Propositions 13 & 19

Love them or hate them, you need to understand them.

Despite its obvious flaws, Proposition 13 was a decisive voter response to flagrant county assessor abuses of power and Assembly Bill 80, which caused California property tax assessments to skyrocket. The fact that seniors were being “taxed out of their homes” provided the rallying cry for the Howard Jarvis/Paul Gann tax revolt that has since grown into a “patchwork of propositions” collectively thought of by California property owners as “Prop 13.” Until now, each addition to the patchwork (Propositions 8, 58, 60, 90, and 193) was seen as a victory for property owners.

Collectively, they (1) limited real estate taxes to 1% of assessed value; (2) limited assessed value increases to 2% per year; (3) reduced property tax assessments in declining markets; (4) enabled property owners to transfer their principal residence and up to $1 million of properties with their assessed values to their children or grandchildren; and (5) enabled homeowners over the age of 55 to sell their residence and transfer their assessed value to a new home in 11 of California’s 58 counties.

In stark contrast, the passage of Proposition 19 is a mixed bag. There are definite winners and definite losers. According to Estate and Elder Law Attorney Terri Hilliard Olson, “The winners are anyone over the age of 55 moving between counties, homeowners with severe disabilities, and anyone that lost a home in a natural disaster. Unfortunately, the losers are your heirs.” Why winners and losers? What exactly did Prop 19 do to Prop 13? As simple as 1-2-3, Prop 19 gutted the intergenerational transfer protections previously granted by Propositions 58 and 193.

First, it took away the right to transfer more than one property without reassessment. Prior to Prop 19, you could leave your primary residence to one child and your vacation home or investment property to another. Now, you have to choose which of your children is going to inherit the only property that comes with the tax benefit.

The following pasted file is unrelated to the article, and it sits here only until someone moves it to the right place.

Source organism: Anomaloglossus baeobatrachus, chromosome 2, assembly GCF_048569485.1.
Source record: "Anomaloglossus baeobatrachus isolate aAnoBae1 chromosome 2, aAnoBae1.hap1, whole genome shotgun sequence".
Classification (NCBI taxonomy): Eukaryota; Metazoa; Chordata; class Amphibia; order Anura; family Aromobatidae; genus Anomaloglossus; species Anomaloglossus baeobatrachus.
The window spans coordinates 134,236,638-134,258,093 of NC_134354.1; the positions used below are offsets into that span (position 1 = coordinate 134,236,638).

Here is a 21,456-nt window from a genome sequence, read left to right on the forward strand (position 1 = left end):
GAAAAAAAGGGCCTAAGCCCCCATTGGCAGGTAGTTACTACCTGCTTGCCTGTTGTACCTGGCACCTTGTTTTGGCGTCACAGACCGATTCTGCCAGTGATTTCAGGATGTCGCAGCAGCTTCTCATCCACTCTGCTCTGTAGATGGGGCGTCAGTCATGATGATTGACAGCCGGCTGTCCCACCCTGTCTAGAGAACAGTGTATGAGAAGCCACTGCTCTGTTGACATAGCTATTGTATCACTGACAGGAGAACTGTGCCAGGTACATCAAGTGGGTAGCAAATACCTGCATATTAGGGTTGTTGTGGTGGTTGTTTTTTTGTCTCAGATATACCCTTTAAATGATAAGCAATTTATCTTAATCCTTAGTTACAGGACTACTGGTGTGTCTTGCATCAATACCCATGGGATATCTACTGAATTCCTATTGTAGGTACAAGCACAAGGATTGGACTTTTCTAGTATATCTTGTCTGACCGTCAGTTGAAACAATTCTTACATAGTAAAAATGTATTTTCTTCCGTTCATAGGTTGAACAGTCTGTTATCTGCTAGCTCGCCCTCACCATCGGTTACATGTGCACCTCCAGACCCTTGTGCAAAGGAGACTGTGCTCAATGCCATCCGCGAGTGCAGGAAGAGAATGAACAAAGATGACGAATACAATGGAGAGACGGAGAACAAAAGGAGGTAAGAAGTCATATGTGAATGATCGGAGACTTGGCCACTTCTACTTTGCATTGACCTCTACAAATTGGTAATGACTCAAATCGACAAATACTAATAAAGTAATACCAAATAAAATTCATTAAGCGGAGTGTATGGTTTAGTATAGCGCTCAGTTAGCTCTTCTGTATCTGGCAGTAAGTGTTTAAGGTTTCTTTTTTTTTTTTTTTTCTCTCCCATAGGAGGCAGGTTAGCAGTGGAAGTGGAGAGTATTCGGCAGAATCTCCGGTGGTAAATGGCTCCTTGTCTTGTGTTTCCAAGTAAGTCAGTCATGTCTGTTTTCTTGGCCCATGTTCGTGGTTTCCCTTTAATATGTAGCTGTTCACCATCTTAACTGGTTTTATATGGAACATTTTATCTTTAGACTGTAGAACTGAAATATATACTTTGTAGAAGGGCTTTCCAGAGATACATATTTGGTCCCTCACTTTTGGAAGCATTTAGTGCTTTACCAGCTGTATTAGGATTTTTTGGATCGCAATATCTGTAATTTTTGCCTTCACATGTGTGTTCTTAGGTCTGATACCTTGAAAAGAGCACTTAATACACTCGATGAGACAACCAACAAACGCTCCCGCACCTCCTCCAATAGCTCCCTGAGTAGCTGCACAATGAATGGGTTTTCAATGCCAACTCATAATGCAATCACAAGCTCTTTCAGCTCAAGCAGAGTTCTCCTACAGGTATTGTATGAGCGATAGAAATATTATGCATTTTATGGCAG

Secondly, Prop 19 put a limit on the tax benefit you can transfer to the child inheriting your primary residence. What used to be an unlimited benefit is now capped by a complicated formula that boils down to a maximum benefit of $1,000,000 in assessed value.

And thirdly, the transfer of your primary residence escapes reassessment only if your child makes it their primary residence. If your child lives out of town or just does not want to move into your house after you die, they lose all of their reassessment protections. If you have more than one child, some strict interpretations of Prop 19 assert that you lose your reassessment protection unless all of your children move into the home. Additionally, some counties will now be monitoring who is living in homes passed from parent to child. Why? Because the protection from reassessment ends the minute your child ceases to use the inherited property as their primary residence. Sound daunting? Proposition 19 is so flawed in these regards that the State Board of Equalization called for clarifying legislation at its January meeting.

Inexplicably, none of these negatives were communicated during the campaign. Ballotpedia.org (a website for political junkies) documented only $69,008 spent opposing Prop 19, while the California Association of Realtors (CAR) and the National Association of Realtors contributed more than $45 million of the $57 million spent promoting it. Which raises the question: Why would CAR spend tens of millions to negate intergenerational transfer protections? When I called CAR, I simply could not get a straight answer. When I asked Estate Attorney Marc Schwartz, his response was, “When CAR’s website says Proposition 19 opens up tens of thousands of housing opportunities, it is really saying that Proposition 19 forces thousands of middle and upper middle class California families to sell real estate they would have passed on to their children. For many clients, this requires rethinking major portions of their estate plans.” All of which begs the question: Is there anything you can do to recover at least part of what Prop 19 has taken away? The jury is still out and estate attorneys are burning the midnight oil exploring alternatives, which will provide a perfect segue to future articles.

For tax questions, contact your accountant. For inheritance questions, contact your estate attorney. For questions about this article, property management, or estate management, contact the author at D.Huberman@LexingtonPMC.com. Doug Huberman is a former Professor of Economics, Air Force Top Gun, and co-owner of Lexington Property Management.